Wednesday, May 17, 2017

Wednesday Muse: Mira Calligraphiae Monumenta


Todays muse is the absolutely stunning Mira Calligraphiae Monumenta, a glorious example of how exquisite type & image can dance together. Even more impressive is that the two parts were created approximately thirty years apart!


The gem of a book was begun in 1561 under rule of Holy Roman Emperor Ferdinand I king of Bohemia, Hungary and Croatia. Georg Bocksay, the secretary of the king, created the book in Vienna to demonstrate his inventiveness and technical superiority over other scribes.


Later, under the rule of Ferdinand's grandson, Emperor Rudolph II, Joris Hoefnagel was commissioned to illuminate Bocskay's book. "Hoefnagel added fruit, flowers, and insects to nearly every page, composing them so as to enhance the unity and balance of the page's design. It was one of the most unusual collaborations between scribe and painter in the history of manuscript illumination."1


The books mastery of composition between the beautifully scripted words and carefully placed painted imagery eloquently embodies the conjunction of two art forms uniting in a synergy that together form a whole so much more than the sum of its parts.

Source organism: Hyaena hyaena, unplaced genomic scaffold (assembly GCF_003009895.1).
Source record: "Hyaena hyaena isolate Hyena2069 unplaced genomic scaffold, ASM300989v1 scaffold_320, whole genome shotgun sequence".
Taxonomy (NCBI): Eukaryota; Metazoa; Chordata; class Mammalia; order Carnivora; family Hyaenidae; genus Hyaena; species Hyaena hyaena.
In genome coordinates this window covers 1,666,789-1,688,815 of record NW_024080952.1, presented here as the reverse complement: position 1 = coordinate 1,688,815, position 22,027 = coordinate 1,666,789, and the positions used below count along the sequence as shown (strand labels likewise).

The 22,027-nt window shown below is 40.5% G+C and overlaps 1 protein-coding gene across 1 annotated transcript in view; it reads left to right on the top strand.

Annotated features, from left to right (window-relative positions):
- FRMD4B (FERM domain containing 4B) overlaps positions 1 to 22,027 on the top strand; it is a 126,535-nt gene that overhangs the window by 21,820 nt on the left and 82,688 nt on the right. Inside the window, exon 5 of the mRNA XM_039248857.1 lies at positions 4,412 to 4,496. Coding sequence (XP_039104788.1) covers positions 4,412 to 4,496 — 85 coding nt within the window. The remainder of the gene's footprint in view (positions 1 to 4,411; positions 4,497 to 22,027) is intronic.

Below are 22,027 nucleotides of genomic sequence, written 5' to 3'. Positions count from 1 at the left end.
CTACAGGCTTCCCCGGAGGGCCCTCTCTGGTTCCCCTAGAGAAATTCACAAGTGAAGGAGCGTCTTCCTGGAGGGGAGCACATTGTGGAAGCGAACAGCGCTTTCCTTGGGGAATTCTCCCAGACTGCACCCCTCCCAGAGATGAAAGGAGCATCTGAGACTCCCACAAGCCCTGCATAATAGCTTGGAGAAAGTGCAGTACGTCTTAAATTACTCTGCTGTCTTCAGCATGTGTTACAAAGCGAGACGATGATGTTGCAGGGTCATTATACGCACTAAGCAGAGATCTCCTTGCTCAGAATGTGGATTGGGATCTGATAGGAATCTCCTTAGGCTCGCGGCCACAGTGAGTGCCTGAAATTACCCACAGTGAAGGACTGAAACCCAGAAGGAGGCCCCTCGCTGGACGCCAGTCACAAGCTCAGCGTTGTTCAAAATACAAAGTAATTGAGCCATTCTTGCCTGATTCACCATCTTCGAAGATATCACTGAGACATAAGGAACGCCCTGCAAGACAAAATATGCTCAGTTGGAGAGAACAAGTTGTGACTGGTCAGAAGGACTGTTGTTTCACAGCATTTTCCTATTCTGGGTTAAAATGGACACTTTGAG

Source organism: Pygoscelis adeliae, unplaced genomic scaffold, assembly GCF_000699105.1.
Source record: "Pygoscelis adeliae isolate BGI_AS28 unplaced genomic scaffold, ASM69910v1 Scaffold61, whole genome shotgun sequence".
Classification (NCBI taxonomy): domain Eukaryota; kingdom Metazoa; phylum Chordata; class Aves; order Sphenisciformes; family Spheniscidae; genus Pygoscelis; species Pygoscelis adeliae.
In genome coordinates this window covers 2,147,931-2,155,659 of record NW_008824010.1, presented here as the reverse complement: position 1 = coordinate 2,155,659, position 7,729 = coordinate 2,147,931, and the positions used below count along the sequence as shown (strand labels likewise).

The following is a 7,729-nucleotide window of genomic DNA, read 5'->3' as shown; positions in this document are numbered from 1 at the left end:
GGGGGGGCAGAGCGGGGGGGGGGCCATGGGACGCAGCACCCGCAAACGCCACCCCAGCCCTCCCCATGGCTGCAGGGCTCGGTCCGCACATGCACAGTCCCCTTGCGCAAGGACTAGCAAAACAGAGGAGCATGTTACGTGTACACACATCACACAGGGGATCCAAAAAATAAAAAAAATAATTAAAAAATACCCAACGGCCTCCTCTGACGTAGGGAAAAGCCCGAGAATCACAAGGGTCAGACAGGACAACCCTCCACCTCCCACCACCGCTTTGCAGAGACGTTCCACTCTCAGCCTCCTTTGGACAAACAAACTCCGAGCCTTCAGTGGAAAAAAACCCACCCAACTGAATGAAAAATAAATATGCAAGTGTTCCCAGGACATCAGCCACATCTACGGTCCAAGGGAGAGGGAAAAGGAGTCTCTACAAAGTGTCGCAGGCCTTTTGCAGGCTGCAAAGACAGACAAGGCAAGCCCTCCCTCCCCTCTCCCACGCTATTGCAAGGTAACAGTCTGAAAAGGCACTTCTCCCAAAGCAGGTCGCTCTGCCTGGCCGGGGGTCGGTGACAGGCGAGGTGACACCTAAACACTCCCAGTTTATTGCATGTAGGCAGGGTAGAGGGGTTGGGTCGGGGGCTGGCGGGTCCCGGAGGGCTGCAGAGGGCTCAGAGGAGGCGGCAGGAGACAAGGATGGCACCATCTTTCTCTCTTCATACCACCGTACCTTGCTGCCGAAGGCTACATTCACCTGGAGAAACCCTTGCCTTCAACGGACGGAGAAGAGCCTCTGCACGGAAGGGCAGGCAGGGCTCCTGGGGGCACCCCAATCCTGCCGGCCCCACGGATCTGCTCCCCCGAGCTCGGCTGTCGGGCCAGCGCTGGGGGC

This treasure, along with a trip to Austria in August 2003, ultimately inspired me to pair the terms “illuminated” with “perfume” when forming the concepts for my botanical fragrance business. I still feel an inner swoon when I gaze upon the exquisiteness of these pages.

Mira Calligraphiae Monumenta
Joris Hoefnagel (Flemish / Hungarian, 1542 - 1600), and Georg Bocskay (Hungarian, died 1575)
Mira calligraphiae monumenta, fols. 1-129 written 1561 - 1562; illumination added about 1591 - 1596, Tempera colors, watercolors, gold and silver paint, and ink on parchment and paper bound between pasteboard covered with red morocco
The J. Paul Getty Museum, Los Angeles

2 comments:

Kerry O'Gorman said...

How lovely! I love graphic calligraphy like this! Why do we not see more of it in the modern age? Maybe I'm not searching far enough.
Thanks for this!

Roxana Villa said...

@KerryO'Gorman I was thinking exactly the same thing last night! There is definitely lots of calligraphy in our modern world, but nothing quite as sublime as the work in this book.